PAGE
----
DECLAN McCOY: The Jurassic Park principle

WHILE it’s great to have a fellow Armagh man as the new president of the GAA, I have to say I don’t envy his task in addressing the state of the game.

A lot of games are turning into basketball and the entertainment value has dropped. This, in conjunction with the complete lack of jeopardy in the new championship format, has caused a visible drop-off in attendances. It’s worth noting that Croke Park could have facilitated the crowds for all four of this year’s provincial finals in one sitting.

A good example of this was the recent Ulster final in Clones. After extra-time the score stood at 20 points apiece. At first glance you’d think that this was a high-octane cracker.

Now as boring as I am, I actually love the tactical side of the game and I must say some of the scores by both teams were exceptional. Though it was tense for long periods it wasn’t a great spectacle in terms of entertainment. It was ‘you have a go and we will drop off your kick-outs then you drop off our kick outs and we will‘have a go.’

A good indicator of the lack of entertainment in the modern game comes immediately after the ball is thrown in. The next time you are at a big championship game look out for the complete drop-off in atmosphere as soon as the game starts.

I took my son, Cian, to the match and he was buzzing with excitement for the parade and was cheering on our club mate Aaron McKay (On a side note I’d like to wish him a safe return from London where he is currently attending Arsenal’s parade for finishing second again). The atmosphere was electric and as the national anthem ended an almighty cheer went up. It was big game time. Let’s go.

Then for the next three minutes you could hear the players calling each other on the pitch and the din of conversations in the crowd. I’d given Cian a match program and he started to read it during the match. There was also a queue for the shop and I decided I’d take him when the match started so he wouldn’t miss anything. When you add in the inevitable head ache later in the evening from the blight that is air horns, you’d sometimes wonder is it worth the hassle.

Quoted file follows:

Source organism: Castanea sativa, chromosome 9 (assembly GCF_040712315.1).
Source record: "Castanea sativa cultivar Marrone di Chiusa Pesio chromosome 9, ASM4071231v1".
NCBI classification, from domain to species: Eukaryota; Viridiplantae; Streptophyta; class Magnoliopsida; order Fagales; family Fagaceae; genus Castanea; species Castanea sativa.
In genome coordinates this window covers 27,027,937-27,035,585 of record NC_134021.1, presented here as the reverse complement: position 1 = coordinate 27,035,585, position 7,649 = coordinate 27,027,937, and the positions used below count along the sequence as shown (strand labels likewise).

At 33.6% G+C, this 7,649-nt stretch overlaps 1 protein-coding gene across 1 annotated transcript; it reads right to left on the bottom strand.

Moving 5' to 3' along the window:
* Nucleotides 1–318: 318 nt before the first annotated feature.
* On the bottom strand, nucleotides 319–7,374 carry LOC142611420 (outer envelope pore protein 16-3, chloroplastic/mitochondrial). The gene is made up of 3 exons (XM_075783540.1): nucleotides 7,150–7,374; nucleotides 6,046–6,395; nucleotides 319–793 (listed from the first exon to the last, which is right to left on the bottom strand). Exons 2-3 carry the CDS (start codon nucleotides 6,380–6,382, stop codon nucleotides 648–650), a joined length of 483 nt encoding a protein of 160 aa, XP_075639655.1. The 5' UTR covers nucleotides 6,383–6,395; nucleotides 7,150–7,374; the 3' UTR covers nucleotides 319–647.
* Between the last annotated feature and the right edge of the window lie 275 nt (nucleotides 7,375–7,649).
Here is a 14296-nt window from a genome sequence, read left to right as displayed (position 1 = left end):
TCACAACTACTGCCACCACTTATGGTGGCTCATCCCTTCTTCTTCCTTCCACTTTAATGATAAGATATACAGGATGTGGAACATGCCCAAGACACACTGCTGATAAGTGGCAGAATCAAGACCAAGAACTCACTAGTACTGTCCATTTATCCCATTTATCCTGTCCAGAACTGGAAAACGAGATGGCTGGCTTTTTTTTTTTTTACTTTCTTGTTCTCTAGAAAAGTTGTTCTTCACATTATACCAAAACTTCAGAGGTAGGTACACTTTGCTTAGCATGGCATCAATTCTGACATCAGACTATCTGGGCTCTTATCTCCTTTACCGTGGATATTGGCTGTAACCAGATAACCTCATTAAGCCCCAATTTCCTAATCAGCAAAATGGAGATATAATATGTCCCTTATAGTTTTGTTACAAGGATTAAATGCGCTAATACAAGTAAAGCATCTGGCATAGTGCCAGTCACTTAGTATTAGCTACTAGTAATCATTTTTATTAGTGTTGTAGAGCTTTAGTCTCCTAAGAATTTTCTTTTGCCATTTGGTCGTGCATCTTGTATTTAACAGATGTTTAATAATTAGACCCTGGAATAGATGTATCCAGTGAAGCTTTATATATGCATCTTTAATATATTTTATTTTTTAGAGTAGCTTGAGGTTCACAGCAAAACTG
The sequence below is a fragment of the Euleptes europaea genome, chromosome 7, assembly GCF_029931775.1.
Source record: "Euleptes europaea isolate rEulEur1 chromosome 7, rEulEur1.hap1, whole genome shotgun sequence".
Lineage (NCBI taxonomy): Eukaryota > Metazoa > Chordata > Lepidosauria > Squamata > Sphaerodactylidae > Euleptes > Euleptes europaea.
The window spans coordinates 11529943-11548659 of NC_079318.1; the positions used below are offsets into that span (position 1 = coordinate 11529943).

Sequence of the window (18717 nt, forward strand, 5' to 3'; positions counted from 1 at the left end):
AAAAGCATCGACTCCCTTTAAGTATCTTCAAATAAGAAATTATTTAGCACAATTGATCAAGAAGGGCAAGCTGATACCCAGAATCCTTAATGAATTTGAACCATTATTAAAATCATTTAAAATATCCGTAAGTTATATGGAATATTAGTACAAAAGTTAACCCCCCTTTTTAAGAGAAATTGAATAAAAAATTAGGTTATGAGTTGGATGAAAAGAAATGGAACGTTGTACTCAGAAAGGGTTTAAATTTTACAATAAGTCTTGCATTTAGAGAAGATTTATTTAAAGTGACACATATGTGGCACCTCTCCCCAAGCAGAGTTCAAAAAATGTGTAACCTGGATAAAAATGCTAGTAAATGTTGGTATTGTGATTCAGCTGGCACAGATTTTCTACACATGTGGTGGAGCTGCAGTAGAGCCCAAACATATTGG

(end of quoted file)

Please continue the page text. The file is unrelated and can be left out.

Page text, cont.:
Who’s to blame and how do you fix it? As I’ve said many times, the win at all costs culture is the driving force. Coaches like myself rarely care about how you win, only that you do win. At times I’ve gone with all out defence to win or try to win a game, as I deemed it the best chance to get a result on a given day. I’ve never set out with the ambition of playing entertaining football. I always look at the tools available in terms of players and coaches and try to get the maximum from them to give them the best chance of being successful.

I’m extremely worried about changing the rules of the game to try and change the game. I firmly believe that the game will evolve naturally.

If we look at Jim McGuiness who revolutionised the game with his defensive brand.

This was copied up and down the country with a widely varying degree of success. That’s the issue – people see something derived by someone else and blindly copy it.

The assumption is that all football teams are suited to one style and if you copy from someone else you can simply apply the principles without fully understanding them or even if they suit your players.

I’m reminded of a Geoff Goldblum quote from Jurassic Park: “I’ll tell you the problem with the scientific power that you’re using here: it didn’t take any disciple to attain it. You know, you read what others had didn’t earn the knowledge yourselves so you don’t take any responsibility for it…You stood on the shoulders of geniuses to accomplish something and before you even knew what you had you patented it.”

Sooner or later another manager or team will revolutionize the game and everyone will copy it. Who’s to say the next iteration isn’t an attacking change? This may lead to more entertaining and attacking football organically.

Rule changes often bring unintended consequences. The offensive mark was well intentioned in trying to bring the attacking skills of kick and catch into the game. It has done the complete opposite with long kicks being replaced by dinked passes and overhead catches replaced with collecting the ball at your feet. It also has killed the attacking instincts of the inside forward and the defensive skill set of the man-marker. I’d hope we look at the game from the ground up and attempt to enhance the structures from that perspective.

This a purer, more long-term approach that leadership can affect and build upon. If we try to change things at senior county level and work down, we are too open to tactical tweaks that try to combat and even circumvent the new rules and then this is imitated by every team in the country and we’re back to square one.

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